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centre–periphery politics


'centre–periphery politics' can also refer to...

 

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This particular approach to political analysis comes in three forms. First, the commonly called modern world system analysis is a theory of the international political economy rooted in a perspective which argues that since the rise of capitalism and the nation state in the sixteenth century global market forces, not domestic ones, have determined national economic development or underdevelopment. The structural form of this process, which has persisted over time, is one in which core manufacturing states dominate, exploit, and make dependent, peripheral (and sometimes semi‐peripheral) states which operate primarily as raw material producers for the core. In short, peripheral countries exist, and have always existed, to service the economies of core countries. World politics must be understood in terms of this unequal division of labour. Hence capitalism, rather than contributing to the development of the global periphery, ensures the ‘development of underdevelopment’. The theory does allow for dominant centres within the core. Examples would be Britain in the nineteenth century and the United States in the twentieth century.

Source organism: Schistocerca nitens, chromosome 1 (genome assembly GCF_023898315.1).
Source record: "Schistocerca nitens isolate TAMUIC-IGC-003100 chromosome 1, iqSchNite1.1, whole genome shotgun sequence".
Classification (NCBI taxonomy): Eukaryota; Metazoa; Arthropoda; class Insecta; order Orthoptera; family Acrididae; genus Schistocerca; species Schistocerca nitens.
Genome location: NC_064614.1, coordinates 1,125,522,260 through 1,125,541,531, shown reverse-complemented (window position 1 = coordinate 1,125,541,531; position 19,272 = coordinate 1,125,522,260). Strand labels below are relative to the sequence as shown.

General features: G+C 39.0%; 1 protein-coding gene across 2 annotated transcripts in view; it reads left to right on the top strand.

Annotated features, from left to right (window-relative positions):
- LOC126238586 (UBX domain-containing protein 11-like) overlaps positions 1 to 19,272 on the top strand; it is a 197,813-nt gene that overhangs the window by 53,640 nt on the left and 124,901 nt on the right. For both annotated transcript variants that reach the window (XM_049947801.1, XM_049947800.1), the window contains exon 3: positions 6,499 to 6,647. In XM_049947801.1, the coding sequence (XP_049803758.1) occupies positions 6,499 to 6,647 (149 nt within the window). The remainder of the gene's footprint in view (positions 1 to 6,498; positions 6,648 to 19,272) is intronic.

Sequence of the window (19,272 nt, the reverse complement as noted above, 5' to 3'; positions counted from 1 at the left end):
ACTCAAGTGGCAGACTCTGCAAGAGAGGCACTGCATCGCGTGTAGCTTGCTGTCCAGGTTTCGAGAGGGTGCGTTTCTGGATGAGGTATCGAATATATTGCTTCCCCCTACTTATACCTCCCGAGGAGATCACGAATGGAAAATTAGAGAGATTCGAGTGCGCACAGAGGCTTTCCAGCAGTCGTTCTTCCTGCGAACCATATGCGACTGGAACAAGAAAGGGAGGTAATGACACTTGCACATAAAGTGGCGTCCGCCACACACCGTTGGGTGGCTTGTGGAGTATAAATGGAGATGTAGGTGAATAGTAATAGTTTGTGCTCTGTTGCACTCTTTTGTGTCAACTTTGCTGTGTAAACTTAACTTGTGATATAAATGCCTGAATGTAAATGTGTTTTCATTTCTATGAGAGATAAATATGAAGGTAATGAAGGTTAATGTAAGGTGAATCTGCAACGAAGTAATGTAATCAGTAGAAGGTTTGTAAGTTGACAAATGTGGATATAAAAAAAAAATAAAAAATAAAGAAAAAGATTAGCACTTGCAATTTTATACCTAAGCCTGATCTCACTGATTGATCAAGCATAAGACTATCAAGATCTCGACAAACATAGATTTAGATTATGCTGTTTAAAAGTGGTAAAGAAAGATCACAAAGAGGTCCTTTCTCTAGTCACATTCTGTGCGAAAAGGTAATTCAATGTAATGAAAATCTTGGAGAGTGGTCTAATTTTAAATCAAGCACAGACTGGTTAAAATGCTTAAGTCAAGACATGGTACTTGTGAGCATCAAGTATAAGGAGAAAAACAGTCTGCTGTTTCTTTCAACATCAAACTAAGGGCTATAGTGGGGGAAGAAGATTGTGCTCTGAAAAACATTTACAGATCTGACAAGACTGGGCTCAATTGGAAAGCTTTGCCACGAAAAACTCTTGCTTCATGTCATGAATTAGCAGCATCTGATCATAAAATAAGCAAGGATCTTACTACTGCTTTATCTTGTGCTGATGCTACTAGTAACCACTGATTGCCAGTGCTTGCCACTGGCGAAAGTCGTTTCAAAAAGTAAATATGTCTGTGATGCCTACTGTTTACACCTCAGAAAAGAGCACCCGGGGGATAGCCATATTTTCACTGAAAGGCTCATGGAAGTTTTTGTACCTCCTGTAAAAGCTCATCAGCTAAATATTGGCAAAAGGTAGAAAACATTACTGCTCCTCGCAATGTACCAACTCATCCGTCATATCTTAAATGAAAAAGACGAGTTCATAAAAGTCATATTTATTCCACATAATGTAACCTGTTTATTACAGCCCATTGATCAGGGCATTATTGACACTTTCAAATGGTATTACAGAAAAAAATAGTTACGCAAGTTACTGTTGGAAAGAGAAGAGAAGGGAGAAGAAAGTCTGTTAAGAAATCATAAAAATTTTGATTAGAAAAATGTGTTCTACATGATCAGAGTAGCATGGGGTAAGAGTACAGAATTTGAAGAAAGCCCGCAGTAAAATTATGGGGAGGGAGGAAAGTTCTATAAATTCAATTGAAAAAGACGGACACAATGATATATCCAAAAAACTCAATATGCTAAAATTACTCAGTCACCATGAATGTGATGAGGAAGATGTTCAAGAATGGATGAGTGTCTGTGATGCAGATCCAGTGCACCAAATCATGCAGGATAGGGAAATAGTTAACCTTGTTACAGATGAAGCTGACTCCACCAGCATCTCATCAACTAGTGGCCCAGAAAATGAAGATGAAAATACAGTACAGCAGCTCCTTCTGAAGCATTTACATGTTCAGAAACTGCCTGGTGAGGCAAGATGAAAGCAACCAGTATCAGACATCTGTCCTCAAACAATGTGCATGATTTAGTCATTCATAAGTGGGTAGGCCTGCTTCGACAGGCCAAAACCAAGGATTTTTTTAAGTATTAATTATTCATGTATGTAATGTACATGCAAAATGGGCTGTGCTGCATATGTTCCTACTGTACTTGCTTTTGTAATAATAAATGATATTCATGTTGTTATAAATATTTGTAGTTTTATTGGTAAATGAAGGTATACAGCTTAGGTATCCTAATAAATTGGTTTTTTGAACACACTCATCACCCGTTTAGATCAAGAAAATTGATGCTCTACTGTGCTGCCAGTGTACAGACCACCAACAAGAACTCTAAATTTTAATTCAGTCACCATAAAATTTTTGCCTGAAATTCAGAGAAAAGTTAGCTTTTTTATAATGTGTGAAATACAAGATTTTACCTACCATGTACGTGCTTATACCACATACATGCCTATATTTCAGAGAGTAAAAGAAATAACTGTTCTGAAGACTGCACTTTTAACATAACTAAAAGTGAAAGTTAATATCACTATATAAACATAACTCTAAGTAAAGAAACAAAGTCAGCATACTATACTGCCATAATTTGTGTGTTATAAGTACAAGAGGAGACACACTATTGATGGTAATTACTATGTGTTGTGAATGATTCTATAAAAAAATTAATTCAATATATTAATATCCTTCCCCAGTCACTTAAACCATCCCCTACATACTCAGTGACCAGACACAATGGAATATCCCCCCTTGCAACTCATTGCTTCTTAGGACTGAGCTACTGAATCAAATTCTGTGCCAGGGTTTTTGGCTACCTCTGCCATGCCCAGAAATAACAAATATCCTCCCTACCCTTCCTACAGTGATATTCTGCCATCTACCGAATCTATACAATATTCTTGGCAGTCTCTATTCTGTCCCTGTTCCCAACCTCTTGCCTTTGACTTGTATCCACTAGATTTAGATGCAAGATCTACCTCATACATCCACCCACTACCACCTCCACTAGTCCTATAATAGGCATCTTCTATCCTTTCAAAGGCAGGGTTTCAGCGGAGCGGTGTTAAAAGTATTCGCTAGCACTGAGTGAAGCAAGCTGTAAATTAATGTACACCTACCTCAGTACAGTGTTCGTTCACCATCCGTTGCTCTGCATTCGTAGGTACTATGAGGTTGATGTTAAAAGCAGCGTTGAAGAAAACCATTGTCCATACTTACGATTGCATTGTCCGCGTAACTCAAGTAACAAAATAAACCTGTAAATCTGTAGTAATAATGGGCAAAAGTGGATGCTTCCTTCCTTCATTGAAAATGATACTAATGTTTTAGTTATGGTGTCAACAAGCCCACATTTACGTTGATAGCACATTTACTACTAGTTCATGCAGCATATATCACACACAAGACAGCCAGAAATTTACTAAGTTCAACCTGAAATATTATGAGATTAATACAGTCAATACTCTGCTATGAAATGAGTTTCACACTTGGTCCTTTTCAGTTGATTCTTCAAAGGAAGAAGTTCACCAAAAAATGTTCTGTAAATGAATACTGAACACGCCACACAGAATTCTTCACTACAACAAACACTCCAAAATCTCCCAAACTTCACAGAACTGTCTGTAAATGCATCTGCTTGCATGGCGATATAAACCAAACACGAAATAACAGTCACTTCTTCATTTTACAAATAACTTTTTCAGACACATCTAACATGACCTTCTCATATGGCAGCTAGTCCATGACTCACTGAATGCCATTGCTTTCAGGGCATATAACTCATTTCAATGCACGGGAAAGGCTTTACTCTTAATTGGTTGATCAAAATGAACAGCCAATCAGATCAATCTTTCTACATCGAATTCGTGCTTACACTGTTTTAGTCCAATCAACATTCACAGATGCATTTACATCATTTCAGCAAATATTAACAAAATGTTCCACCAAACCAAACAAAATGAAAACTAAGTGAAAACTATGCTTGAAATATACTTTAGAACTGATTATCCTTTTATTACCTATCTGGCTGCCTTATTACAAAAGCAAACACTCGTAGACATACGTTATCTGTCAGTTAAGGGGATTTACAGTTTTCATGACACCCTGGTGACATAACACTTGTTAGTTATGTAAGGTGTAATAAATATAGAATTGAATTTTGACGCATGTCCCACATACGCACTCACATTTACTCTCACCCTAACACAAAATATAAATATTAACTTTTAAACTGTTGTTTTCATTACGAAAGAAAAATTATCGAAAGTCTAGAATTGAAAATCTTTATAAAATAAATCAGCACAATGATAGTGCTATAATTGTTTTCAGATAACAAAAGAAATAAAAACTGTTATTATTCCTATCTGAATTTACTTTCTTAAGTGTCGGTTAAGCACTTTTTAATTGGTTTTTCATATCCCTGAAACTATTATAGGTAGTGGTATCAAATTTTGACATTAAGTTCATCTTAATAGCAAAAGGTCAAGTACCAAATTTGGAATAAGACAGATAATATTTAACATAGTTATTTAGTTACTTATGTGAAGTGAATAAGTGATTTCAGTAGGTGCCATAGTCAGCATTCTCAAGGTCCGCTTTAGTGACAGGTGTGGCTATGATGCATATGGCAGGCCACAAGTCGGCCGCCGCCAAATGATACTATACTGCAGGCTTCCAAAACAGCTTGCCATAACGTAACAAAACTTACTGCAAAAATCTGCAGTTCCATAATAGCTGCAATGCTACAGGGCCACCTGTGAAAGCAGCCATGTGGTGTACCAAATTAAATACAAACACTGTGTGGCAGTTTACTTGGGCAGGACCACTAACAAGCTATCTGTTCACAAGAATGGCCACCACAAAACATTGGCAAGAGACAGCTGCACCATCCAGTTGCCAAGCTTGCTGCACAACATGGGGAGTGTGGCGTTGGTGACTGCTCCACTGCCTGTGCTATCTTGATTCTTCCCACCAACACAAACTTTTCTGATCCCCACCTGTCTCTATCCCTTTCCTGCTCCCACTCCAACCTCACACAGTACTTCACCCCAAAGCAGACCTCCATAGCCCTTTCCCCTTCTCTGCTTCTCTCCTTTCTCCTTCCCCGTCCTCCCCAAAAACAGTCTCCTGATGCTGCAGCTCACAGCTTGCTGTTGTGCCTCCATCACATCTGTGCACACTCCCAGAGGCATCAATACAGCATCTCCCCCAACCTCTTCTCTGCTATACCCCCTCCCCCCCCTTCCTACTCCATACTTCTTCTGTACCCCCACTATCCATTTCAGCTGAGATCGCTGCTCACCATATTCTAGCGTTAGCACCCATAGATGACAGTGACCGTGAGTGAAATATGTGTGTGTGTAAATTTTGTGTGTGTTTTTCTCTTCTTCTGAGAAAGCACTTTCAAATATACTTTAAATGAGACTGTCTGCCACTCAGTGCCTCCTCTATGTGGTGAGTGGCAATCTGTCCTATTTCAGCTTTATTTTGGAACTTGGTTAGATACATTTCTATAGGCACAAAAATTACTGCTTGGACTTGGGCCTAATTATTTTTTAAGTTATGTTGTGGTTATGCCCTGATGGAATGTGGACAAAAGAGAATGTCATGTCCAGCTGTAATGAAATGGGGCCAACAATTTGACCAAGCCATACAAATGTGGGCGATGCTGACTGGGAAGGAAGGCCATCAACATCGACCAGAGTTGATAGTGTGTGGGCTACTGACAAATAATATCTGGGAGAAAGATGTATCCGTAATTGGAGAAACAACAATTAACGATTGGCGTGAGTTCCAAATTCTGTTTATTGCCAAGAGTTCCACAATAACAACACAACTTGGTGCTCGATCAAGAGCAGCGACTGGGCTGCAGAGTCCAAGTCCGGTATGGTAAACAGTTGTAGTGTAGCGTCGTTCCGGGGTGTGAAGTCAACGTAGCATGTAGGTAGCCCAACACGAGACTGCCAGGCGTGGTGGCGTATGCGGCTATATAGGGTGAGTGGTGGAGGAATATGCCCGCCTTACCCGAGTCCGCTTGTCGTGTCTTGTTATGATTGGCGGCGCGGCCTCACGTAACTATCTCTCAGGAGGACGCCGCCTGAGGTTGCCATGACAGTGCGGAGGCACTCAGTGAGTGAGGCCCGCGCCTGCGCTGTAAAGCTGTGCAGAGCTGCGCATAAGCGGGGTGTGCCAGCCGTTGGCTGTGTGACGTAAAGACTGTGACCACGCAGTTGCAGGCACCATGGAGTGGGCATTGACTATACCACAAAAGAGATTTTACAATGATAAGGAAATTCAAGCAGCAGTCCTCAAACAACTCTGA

Second, the theory of internal colonialism is in many ways an offshoot of the first. Here the stress is on the unequal division of labour, exploitation, and dependency within singleton core or peripheral countries. Internal colonialism is concerned with patterns of domestic territorial inequality and with the various ways (not just economic) a core, or centre region, controls and exploits a peripheral region or regions.

Thirdly, the centre–periphery framework has been employed by some analysts as an approach to central–local relations, alternative to the intergovernmentalist bias of the traditional literature. Here the emphasis is on the variety of mechanisms by which the political centre seeks to control, or manage, or avoid dealing with, the rest of the national territory (the periphery or peripheries). This certainly opens up the study of central–local relations and inserts a much‐needed concern with the centre. On the other hand, it suffers from a degree of uncertainty about the precise principal actor focus in the periphery.

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Subjects: Politics.


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